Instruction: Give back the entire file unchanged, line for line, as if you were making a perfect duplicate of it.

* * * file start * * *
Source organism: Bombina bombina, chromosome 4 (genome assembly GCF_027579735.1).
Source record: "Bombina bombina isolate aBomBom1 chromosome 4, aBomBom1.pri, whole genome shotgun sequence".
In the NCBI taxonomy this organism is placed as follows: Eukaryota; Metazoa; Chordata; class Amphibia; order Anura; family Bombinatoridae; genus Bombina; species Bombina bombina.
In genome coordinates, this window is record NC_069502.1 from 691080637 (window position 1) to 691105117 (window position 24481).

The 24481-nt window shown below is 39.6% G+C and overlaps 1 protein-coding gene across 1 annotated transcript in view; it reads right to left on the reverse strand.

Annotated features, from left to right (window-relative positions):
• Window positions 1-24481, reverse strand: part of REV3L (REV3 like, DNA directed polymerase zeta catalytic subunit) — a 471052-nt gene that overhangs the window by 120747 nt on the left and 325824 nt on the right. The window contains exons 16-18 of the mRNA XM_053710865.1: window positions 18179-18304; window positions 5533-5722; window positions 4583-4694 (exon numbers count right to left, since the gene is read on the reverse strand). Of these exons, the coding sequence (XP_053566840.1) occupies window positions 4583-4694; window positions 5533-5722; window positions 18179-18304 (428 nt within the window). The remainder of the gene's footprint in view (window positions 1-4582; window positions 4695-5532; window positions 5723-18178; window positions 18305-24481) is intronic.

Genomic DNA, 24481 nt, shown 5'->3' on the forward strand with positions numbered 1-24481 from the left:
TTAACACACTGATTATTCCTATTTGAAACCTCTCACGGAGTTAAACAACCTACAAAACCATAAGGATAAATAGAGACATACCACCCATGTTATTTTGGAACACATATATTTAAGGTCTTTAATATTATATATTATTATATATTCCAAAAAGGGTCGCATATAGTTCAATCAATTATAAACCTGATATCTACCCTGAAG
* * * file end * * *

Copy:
Source organism: Bombina bombina, chromosome 4 (genome assembly GCF_027579735.1).
Source record: "Bombina bombina isolate aBomBom1 chromosome 4, aBomBom1.pri, whole genome shotgun sequence".
In the NCBI taxonomy this organism is placed as follows: Eukaryota; Metazoa; Chordata; class Amphibia; order Anura; family Bombinatoridae; genus Bombina; species Bombina bombina.
In genome coordinates, this window is record NC_069502.1 from 691080637 (window position 1) to 691105117 (window position 24481).

The 24481-nt window shown below is 39.6% G+C and overlaps 1 protein-coding gene across 1 annotated transcript in view; it reads right to left on the reverse strand.

Annotated features, from left to right (window-relative positions):
• Window positions 1-24481, reverse strand: part of REV3L (REV3 like, DNA directed polymerase zeta catalytic subunit) — a 471052-nt gene that overhangs the window by 120747 nt on the left and 325824 nt on the right. The window contains exons 16-18 of the mRNA XM_053710865.1: window positions 18179-18304; window positions 5533-5722; window positions 4583-4694 (exon numbers count right to left, since the gene is read on the reverse strand). Of these exons, the coding sequence (XP_053566840.1) occupies window positions 4583-4694; window positions 5533-5722; window positions 18179-18304 (428 nt within the window). The remainder of the gene's footprint in view (window positions 1-4582; window positions 4695-5532; window positions 5723-18178; window positions 18305-24481) is intronic.

Genomic DNA, 24481 nt, shown 5'->3' on the forward strand with positions numbered 1-24481 from the left:
TTAACACACTGATTATTCCTATTTGAAACCTCTCACGGAGTTAAACAACCTACAAAACCATAAGGATAAATAGAGACATACCACCCATGTTATTTTGGAACACATATATTTAAGGTCTTTAATATTATATATTATTATATATTCCAAAAAGGGTCGCATATAGTTCAATCAATTATAAACCTGATATCTACCCTGAAG